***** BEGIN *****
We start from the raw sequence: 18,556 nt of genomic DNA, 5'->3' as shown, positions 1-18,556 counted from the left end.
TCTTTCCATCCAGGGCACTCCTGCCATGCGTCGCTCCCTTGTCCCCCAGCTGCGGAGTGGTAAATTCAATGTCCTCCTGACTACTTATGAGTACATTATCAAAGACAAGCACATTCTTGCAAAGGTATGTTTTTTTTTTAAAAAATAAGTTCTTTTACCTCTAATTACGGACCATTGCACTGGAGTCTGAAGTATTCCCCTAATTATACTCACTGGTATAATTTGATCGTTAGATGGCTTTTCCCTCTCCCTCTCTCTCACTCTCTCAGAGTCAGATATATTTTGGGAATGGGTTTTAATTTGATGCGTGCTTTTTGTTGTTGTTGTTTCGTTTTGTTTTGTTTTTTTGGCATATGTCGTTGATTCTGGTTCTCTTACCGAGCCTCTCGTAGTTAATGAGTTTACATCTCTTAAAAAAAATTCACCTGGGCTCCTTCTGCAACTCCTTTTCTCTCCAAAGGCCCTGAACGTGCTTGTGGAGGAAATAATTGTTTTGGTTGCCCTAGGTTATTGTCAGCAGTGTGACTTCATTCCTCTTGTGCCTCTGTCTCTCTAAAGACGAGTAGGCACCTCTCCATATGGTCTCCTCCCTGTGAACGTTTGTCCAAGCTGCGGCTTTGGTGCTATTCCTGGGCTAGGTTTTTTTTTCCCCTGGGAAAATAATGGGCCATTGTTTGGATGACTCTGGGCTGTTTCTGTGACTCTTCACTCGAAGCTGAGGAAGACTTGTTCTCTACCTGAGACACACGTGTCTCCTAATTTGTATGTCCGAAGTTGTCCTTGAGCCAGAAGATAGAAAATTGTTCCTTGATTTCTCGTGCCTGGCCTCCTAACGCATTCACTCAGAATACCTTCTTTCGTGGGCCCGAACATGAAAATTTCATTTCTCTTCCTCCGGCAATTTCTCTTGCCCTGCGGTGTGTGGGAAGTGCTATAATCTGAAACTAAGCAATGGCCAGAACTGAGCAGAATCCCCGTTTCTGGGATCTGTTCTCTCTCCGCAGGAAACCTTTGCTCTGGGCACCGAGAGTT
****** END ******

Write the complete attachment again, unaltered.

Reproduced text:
We start from the raw sequence: 18,556 nt of genomic DNA, 5'->3' as shown, positions 1-18,556 counted from the left end.
TCTTTCCATCCAGGGCACTCCTGCCATGCGTCGCTCCCTTGTCCCCCAGCTGCGGAGTGGTAAATTCAATGTCCTCCTGACTACTTATGAGTACATTATCAAAGACAAGCACATTCTTGCAAAGGTATGTTTTTTTTTTAAAAAATAAGTTCTTTTACCTCTAATTACGGACCATTGCACTGGAGTCTGAAGTATTCCCCTAATTATACTCACTGGTATAATTTGATCGTTAGATGGCTTTTCCCTCTCCCTCTCTCTCACTCTCTCAGAGTCAGATATATTTTGGGAATGGGTTTTAATTTGATGCGTGCTTTTTGTTGTTGTTGTTTCGTTTTGTTTTGTTTTTTTGGCATATGTCGTTGATTCTGGTTCTCTTACCGAGCCTCTCGTAGTTAATGAGTTTACATCTCTTAAAAAAAATTCACCTGGGCTCCTTCTGCAACTCCTTTTCTCTCCAAAGGCCCTGAACGTGCTTGTGGAGGAAATAATTGTTTTGGTTGCCCTAGGTTATTGTCAGCAGTGTGACTTCATTCCTCTTGTGCCTCTGTCTCTCTAAAGACGAGTAGGCACCTCTCCATATGGTCTCCTCCCTGTGAACGTTTGTCCAAGCTGCGGCTTTGGTGCTATTCCTGGGCTAGGTTTTTTTTTCCCCTGGGAAAATAATGGGCCATTGTTTGGATGACTCTGGGCTGTTTCTGTGACTCTTCACTCGAAGCTGAGGAAGACTTGTTCTCTACCTGAGACACACGTGTCTCCTAATTTGTATGTCCGAAGTTGTCCTTGAGCCAGAAGATAGAAAATTGTTCCTTGATTTCTCGTGCCTGGCCTCCTAACGCATTCACTCAGAATACCTTCTTTCGTGGGCCCGAACATGAAAATTTCATTTCTCTTCCTCCGGCAATTTCTCTTGCCCTGCGGTGTGTGGGAAGTGCTATAATCTGAAACTAAGCAATGGCCAGAACTGAGCAGAATCCCCGTTTCTGGGATCTGTTCTCTCTCCGCAGGAAACCTTTGCTCTGGGCACCGAGAGTT